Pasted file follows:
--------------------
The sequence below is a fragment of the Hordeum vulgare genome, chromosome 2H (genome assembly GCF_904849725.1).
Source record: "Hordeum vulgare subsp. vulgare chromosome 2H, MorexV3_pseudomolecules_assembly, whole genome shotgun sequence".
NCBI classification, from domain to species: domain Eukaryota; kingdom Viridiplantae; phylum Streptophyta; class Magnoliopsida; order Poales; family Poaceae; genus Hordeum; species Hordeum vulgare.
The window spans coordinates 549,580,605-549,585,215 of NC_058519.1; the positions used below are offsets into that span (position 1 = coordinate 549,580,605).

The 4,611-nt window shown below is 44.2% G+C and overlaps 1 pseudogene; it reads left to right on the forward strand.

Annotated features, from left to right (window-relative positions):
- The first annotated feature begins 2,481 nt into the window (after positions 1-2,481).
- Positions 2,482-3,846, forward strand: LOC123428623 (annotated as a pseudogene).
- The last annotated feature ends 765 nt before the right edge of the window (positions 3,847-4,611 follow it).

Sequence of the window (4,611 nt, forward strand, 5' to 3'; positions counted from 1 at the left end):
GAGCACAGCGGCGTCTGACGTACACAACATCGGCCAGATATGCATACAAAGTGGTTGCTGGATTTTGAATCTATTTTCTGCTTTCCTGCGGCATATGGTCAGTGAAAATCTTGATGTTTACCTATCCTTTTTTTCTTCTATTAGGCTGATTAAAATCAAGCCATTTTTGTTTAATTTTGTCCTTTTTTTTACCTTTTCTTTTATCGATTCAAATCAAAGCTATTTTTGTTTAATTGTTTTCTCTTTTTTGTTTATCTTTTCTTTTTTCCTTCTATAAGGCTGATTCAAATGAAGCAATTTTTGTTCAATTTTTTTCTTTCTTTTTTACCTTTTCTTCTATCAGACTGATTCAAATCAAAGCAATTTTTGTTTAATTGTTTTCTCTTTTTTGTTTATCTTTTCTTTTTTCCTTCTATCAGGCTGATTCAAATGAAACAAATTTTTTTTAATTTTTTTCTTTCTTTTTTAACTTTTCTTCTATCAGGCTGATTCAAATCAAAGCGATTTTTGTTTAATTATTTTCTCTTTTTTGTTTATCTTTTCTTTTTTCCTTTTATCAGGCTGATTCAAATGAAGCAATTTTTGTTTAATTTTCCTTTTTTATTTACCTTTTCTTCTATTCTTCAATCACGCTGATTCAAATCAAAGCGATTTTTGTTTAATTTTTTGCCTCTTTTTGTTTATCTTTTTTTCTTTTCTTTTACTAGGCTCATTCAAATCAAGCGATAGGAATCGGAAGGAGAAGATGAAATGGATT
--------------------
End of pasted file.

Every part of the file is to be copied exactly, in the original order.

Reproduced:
The sequence below is a fragment of the Hordeum vulgare genome, chromosome 2H (genome assembly GCF_904849725.1).
Source record: "Hordeum vulgare subsp. vulgare chromosome 2H, MorexV3_pseudomolecules_assembly, whole genome shotgun sequence".
NCBI classification, from domain to species: domain Eukaryota; kingdom Viridiplantae; phylum Streptophyta; class Magnoliopsida; order Poales; family Poaceae; genus Hordeum; species Hordeum vulgare.
The window spans coordinates 549,580,605-549,585,215 of NC_058519.1; the positions used below are offsets into that span (position 1 = coordinate 549,580,605).

The 4,611-nt window shown below is 44.2% G+C and overlaps 1 pseudogene; it reads left to right on the forward strand.

Annotated features, from left to right (window-relative positions):
- The first annotated feature begins 2,481 nt into the window (after positions 1-2,481).
- Positions 2,482-3,846, forward strand: LOC123428623 (annotated as a pseudogene).
- The last annotated feature ends 765 nt before the right edge of the window (positions 3,847-4,611 follow it).

Sequence of the window (4,611 nt, forward strand, 5' to 3'; positions counted from 1 at the left end):
GAGCACAGCGGCGTCTGACGTACACAACATCGGCCAGATATGCATACAAAGTGGTTGCTGGATTTTGAATCTATTTTCTGCTTTCCTGCGGCATATGGTCAGTGAAAATCTTGATGTTTACCTATCCTTTTTTTCTTCTATTAGGCTGATTAAAATCAAGCCATTTTTGTTTAATTTTGTCCTTTTTTTTACCTTTTCTTTTATCGATTCAAATCAAAGCTATTTTTGTTTAATTGTTTTCTCTTTTTTGTTTATCTTTTCTTTTTTCCTTCTATAAGGCTGATTCAAATGAAGCAATTTTTGTTCAATTTTTTTCTTTCTTTTTTACCTTTTCTTCTATCAGACTGATTCAAATCAAAGCAATTTTTGTTTAATTGTTTTCTCTTTTTTGTTTATCTTTTCTTTTTTCCTTCTATCAGGCTGATTCAAATGAAACAAATTTTTTTTAATTTTTTTCTTTCTTTTTTAACTTTTCTTCTATCAGGCTGATTCAAATCAAAGCGATTTTTGTTTAATTATTTTCTCTTTTTTGTTTATCTTTTCTTTTTTCCTTTTATCAGGCTGATTCAAATGAAGCAATTTTTGTTTAATTTTCCTTTTTTATTTACCTTTTCTTCTATTCTTCAATCACGCTGATTCAAATCAAAGCGATTTTTGTTTAATTTTTTGCCTCTTTTTGTTTATCTTTTTTTCTTTTCTTTTACTAGGCTCATTCAAATCAAGCGATAGGAATCGGAAGGAGAAGATGAAATGGATT